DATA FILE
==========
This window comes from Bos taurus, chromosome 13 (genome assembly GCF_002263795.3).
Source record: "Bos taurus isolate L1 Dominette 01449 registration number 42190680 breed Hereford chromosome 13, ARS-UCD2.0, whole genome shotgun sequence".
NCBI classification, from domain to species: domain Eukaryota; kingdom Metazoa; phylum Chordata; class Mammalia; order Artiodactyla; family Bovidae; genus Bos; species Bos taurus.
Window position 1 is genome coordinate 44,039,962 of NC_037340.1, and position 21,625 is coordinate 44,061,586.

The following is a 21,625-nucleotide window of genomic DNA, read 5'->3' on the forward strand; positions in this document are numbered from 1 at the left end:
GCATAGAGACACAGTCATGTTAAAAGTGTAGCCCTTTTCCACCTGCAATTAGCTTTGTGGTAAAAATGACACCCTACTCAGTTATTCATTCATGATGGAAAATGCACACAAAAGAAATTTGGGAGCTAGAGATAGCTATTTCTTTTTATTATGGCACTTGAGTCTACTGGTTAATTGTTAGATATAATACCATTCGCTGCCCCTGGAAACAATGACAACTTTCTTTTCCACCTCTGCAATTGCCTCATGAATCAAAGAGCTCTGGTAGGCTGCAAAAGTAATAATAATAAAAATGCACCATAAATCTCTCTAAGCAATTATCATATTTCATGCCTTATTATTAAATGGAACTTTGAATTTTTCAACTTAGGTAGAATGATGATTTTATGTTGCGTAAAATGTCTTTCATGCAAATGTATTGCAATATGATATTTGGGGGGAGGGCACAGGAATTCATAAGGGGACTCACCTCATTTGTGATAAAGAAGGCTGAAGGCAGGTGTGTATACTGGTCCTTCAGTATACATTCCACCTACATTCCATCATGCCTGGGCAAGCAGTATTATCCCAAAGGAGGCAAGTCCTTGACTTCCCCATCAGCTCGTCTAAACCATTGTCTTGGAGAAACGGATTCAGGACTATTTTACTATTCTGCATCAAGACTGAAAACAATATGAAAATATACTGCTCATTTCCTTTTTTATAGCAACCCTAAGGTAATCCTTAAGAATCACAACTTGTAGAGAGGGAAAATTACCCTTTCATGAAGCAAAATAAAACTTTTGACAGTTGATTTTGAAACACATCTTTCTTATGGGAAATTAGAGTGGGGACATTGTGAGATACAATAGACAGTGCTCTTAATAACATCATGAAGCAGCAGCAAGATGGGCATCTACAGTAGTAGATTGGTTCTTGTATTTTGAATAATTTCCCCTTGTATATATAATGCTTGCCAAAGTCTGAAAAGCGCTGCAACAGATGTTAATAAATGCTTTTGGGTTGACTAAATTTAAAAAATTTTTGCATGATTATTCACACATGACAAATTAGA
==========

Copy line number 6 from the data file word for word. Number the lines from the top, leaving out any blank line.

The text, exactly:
GCATAGAGACACAGTCATGTTAAAAGTGTAGCCCTTTTCCACCTGCAATTAGCTTTGTGGTAAAAATGACACCCTACTCAGTTATTCATTCATGATGGAAAATGCACACAAAAGAAATTTGGGAGCTAGAGATAGCTATTTCTTTTTATTATGGCACTTGAGTCTACTGGTTAATTGTTAGATATAATACCATTCGCTGCCCCTGGAAACAATGACAACTTTCTTTTCCACCTCTGCAATTGCCTCATGAATCAAAGAGCTCTGGTAGGCTGCAAAAGTAATAATAATAAAAATGCACCATAAATCTCTCTAAGCAATTATCATATTTCATGCCTTATTATTAAATGGAACTTTGAATTTTTCAACTTAGGTAGAATGATGATTTTATGTTGCGTAAAATGTCTTTCATGCAAATGTATTGCAATATGATATTTGGGGGGAGGGCACAGGAATTCATAAGGGGACTCACCTCATTTGTGATAAAGAAGGCTGAAGGCAGGTGTGTATACTGGTCCTTCAGTATACATTCCACCTACATTCCATCATGCCTGGGCAAGCAGTATTATCCCAAAGGAGGCAAGTCCTTGACTTCCCCATCAGCTCGTCTAAACCATTGTCTTGGAGAAACGGATTCAGGACTATTTTACTATTCTGCATCAAGACTGAAAACAATATGAAAATATACTGCTCATTTCCTTTTTTATAGCAACCCTAAGGTAATCCTTAAGAATCACAACTTGTAGAGAGGGAAAATTACCCTTTCATGAAGCAAAATAAAACTTTTGACAGTTGATTTTGAAACACATCTTTCTTATGGGAAATTAGAGTGGGGACATTGTGAGATACAATAGACAGTGCTCTTAATAACATCATGAAGCAGCAGCAAGATGGGCATCTACAGTAGTAGATTGGTTCTTGTATTTTGAATAATTTCCCCTTGTATATATAATGCTTGCCAAAGTCTGAAAAGCGCTGCAACAGATGTTAATAAATGCTTTTGGGTTGACTAAATTTAAAAAATTTTTGCATGATTATTCACACATGACAAATTAGA